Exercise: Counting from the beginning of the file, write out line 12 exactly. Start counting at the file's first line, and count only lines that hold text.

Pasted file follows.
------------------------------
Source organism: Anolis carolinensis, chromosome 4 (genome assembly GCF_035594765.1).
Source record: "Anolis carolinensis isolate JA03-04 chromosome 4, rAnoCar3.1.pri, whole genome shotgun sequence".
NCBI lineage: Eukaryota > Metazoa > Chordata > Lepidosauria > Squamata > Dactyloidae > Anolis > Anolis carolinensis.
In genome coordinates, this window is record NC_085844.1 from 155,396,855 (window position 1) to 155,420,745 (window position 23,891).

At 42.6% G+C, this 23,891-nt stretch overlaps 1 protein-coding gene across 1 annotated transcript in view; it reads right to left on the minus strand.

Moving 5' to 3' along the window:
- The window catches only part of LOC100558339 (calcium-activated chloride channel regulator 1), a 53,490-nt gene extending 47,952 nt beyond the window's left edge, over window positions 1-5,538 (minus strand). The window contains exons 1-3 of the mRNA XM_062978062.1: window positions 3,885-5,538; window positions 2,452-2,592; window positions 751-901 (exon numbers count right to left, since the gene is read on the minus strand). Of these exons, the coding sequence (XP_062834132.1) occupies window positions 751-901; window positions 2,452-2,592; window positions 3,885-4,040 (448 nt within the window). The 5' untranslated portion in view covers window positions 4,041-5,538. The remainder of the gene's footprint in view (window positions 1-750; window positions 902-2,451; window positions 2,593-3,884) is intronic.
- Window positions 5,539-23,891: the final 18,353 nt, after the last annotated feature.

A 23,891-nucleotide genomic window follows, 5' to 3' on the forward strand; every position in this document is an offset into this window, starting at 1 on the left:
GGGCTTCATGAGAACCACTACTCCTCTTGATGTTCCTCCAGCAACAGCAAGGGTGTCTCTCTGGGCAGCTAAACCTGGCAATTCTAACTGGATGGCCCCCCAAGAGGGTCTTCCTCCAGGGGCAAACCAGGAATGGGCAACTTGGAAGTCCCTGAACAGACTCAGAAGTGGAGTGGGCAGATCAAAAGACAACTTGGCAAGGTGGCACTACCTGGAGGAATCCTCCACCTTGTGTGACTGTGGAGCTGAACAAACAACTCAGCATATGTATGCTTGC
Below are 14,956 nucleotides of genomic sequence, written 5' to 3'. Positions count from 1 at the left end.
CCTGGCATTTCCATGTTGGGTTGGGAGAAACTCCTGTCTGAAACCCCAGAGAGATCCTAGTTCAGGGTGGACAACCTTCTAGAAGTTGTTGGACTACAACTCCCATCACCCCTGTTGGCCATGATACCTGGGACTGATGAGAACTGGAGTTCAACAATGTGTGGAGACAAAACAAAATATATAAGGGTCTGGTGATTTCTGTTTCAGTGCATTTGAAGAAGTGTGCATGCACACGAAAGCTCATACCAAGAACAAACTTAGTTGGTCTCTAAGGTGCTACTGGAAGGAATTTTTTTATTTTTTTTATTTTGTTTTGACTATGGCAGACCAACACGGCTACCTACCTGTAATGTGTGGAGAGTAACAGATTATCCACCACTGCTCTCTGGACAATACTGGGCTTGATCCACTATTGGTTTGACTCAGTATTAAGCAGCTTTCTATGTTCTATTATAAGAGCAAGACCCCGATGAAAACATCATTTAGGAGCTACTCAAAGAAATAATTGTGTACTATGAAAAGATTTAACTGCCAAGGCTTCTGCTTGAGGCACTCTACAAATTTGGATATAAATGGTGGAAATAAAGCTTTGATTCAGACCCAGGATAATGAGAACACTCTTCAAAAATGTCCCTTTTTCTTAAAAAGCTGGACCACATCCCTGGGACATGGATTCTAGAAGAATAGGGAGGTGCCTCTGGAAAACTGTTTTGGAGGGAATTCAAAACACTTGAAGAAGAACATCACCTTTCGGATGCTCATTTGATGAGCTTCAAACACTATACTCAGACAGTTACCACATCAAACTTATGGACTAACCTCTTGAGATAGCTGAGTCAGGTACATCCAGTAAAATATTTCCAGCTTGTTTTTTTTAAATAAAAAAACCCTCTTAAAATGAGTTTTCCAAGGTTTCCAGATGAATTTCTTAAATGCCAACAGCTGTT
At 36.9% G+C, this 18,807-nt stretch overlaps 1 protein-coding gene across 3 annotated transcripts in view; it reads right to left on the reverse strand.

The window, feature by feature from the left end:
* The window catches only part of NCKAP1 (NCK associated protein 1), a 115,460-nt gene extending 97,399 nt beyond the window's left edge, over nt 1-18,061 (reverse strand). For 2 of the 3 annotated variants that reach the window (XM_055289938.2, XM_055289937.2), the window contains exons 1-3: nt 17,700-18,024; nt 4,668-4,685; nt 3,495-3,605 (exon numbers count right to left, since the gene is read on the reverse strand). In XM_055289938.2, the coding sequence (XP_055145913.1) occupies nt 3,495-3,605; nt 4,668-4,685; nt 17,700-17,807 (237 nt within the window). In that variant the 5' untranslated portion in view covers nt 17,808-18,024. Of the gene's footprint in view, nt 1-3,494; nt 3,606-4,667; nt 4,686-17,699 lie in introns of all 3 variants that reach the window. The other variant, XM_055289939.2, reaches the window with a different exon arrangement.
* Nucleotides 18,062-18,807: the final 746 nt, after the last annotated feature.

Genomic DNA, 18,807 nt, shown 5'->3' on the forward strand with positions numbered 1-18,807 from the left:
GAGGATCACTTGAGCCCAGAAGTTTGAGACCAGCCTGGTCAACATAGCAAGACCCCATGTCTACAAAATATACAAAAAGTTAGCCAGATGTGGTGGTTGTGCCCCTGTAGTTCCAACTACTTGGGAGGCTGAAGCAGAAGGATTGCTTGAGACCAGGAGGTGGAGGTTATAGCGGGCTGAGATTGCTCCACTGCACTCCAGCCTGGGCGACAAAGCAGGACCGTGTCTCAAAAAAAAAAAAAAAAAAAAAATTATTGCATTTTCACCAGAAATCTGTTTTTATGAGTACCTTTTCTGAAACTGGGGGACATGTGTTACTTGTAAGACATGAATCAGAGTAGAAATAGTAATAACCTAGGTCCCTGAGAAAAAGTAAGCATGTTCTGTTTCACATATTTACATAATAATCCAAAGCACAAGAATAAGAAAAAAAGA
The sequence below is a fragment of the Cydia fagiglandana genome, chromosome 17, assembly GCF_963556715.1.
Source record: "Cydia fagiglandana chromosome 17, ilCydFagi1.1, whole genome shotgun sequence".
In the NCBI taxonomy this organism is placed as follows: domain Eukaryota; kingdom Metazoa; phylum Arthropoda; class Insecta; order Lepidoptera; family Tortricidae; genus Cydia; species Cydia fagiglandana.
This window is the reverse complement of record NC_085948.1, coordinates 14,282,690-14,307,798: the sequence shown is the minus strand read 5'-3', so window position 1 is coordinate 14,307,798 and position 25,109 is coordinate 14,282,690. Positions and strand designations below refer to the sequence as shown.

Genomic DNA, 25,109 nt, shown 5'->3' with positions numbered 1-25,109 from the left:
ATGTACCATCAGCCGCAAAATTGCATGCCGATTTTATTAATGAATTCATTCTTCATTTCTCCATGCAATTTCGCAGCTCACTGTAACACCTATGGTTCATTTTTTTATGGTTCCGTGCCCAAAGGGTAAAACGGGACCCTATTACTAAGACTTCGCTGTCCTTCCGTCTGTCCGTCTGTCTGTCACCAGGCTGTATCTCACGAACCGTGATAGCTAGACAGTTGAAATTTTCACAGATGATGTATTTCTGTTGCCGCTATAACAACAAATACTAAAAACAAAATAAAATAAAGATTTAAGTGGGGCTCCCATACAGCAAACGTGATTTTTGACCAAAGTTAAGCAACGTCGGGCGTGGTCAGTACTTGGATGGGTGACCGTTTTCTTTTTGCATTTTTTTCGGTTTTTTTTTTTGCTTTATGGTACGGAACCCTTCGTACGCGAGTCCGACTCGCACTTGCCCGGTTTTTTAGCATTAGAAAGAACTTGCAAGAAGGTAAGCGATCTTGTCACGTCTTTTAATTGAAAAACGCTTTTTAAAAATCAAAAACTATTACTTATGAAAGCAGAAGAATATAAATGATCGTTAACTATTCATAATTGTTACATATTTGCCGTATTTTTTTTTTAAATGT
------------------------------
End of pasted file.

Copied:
CCTGGCATTTCCATGTTGGGTTGGGAGAAACTCCTGTCTGAAACCCCAGAGAGATCCTAGTTCAGGGTGGACAACCTTCTAGAAGTTGTTGGACTACAACTCCCATCACCCCTGTTGGCCATGATACCTGGGACTGATGAGAACTGGAGTTCAACAATGTGTGGAGACAAAACAAAATATATAAGGGTCTGGTGATTTCTGTTTCAGTGCATTTGAAGAAGTGTGCATGCACACGAAAGCTCATACCAAGAACAAACTTAGTTGGTCTCTAAGGTGCTACTGGAAGGAATTTTTTTATTTTTTTTATTTTGTTTTGACTATGGCAGACCAACACGGCTACCTACCTGTAATGTGTGGAGAGTAACAGATTATCCACCACTGCTCTCTGGACAATACTGGGCTTGATCCACTATTGGTTTGACTCAGTATTAAGCAGCTTTCTATGTTCTATTATAAGAGCAAGACCCCGATGAAAACATCATTTAGGAGCTACTCAAAGAAATAATTGTGTACTATGAAAAGATTTAACTGCCAAGGCTTCTGCTTGAGGCACTCTACAAATTTGGATATAAATGGTGGAAATAAAGCTTTGATTCAGACCCAGGATAATGAGAACACTCTTCAAAAATGTCCCTTTTTCTTAAAAAGCTGGACCACATCCCTGGGACATGGATTCTAGAAGAATAGGGAGGTGCCTCTGGAAAACTGTTTTGGAGGGAATTCAAAACACTTGAAGAAGAACATCACCTTTCGGATGCTCATTTGATGAGCTTCAAACACTATACTCAGACAGTTACCACATCAAACTTATGGACTAACCTCTTGAGATAGCTGAGTCAGGTACATCCAGTAAAATATTTCCAGCTTGTTTTTTTTAAATAAAAAAACCCTCTTAAAATGAGTTTTCCAAGGTTTCCAGATGAATTTCTTAAATGCCAACAGCTGTT